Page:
(ISSN) is an eight-digit serial number used to uniquely identify a serial publication.[1] The ISSN is especially helpful in distinguishing between serials with the same title. ISSN are used in ordering, cataloging, interlibrary loans, and other practices in connection with serial literature.[2] The ISSN system was first drafted as an International Organization for Standardization (ISO) international standard in 1971 and published as ISO 3297 in 1975.[3] ISO subcommittee TC 46/SC 9 is responsible for maintaining the standard. When a serial with the same content is published in more than one media type, a different ISSN is assigned to each media type. For example, many serials are published both in print and electronic media
[...More...]

"International Standard Serial Number" on:
Wikipedia
Google
Yahoo

picture info

Special
Special
Special
or specials may refer to:Contents1 Music 2 Film and television 3 Other uses 4 See alsoMusic[edit] Special
Special
(album), a 1992 album by Vesta Williams "Special" (Garbage song), 1998 "Special
[...More...]

"Special" on:
Wikipedia
Google
Yahoo

picture info

International Standard Book Number
"ISBN" redirects here. For other uses, see ISBN (other).International Standard Book
Book
NumberA 13-digit ISBN, 978-3-16-148410-0, as represented by an EAN-13 bar codeAcronym ISBNIntroduced 1970; 48 years ago (1970)Managing organisation International ISBN AgencyNo. of digits 13 (formerly 10)Check digit Weighted sumExample 978-3-16-148410-0Website www.isbn-international.orgThe International Standard Book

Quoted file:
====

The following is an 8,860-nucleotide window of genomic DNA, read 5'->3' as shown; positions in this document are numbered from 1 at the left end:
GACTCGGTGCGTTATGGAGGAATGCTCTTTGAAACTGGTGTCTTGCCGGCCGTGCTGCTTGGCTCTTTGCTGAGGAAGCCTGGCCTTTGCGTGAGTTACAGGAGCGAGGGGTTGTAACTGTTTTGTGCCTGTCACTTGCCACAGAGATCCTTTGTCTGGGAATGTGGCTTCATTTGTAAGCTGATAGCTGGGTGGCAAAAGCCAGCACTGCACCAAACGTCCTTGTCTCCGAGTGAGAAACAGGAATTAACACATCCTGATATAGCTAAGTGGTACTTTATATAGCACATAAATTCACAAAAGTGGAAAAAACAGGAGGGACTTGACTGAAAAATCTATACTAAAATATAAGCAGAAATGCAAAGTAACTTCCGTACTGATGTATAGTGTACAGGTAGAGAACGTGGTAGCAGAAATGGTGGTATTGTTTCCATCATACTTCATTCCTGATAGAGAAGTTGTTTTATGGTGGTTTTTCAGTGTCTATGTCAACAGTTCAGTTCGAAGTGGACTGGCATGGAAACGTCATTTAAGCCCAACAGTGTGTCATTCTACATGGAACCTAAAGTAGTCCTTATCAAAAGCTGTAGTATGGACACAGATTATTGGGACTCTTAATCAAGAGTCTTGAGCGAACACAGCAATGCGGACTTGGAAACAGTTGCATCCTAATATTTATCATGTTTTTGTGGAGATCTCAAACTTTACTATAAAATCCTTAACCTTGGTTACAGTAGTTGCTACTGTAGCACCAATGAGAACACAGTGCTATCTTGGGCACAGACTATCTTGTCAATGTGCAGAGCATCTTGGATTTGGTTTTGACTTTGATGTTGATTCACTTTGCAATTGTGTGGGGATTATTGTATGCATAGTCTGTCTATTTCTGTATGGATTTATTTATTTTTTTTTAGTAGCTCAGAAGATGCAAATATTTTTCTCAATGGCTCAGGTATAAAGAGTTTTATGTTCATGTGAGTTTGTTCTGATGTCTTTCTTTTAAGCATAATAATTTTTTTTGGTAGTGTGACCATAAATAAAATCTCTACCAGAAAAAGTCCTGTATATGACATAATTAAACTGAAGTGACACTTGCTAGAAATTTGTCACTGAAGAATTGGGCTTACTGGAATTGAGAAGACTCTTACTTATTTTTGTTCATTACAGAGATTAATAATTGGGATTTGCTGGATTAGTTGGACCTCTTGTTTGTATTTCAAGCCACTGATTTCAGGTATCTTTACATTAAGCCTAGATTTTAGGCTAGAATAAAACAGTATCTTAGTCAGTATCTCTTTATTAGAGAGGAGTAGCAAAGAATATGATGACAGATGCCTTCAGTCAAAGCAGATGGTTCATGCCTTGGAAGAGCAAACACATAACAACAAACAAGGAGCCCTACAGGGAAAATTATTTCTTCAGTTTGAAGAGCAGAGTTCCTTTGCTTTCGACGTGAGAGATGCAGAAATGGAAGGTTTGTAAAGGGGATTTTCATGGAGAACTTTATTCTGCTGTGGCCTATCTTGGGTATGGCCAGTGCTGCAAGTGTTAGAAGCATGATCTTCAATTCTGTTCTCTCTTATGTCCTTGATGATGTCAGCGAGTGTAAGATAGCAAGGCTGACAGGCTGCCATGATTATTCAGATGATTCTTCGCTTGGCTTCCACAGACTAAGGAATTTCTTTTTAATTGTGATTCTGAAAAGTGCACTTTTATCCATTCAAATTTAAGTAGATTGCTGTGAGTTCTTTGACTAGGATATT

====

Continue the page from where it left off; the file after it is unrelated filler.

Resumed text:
Book
Number (ISBN) is a unique[a][b] numeric commercial book identifier. Publishers purchase ISBNs from an affiliate of the International ISBN Agency.[1] An ISBN is assigned to each edition and variation (except reprintings) of a book. For example, an e-book, a paperback and a hardcover edition of the same book would each have a different ISBN. The ISBN is 13 digits long if assigned on or after 1 January 2007, and 10 digits long if assigned before 2007
[...More...]

"International Standard Book Number" on:
Wikipedia
Google
Yahoo

picture info

Soanian
The Soanian
Soanian
is an archaeological culture of the Lower Paleolithic
Lower Paleolithic
in the Siwalik region of the Indian subcontinent.[1] Contemporary to the Acheulean, it is named after the Soan Valley in Pakistan. Soanian sites are found along the Sivalik region in present-day India, Nepal and Pakistan.[2]Contents1 Findings 2 Spread across Shivalik Hills region 3 See also 4 References 5 Further reading 6 External linksFindings[edit]ChauntraKhasala KalanSivalik HillsSoan RiverMap of the Indian Subcontinent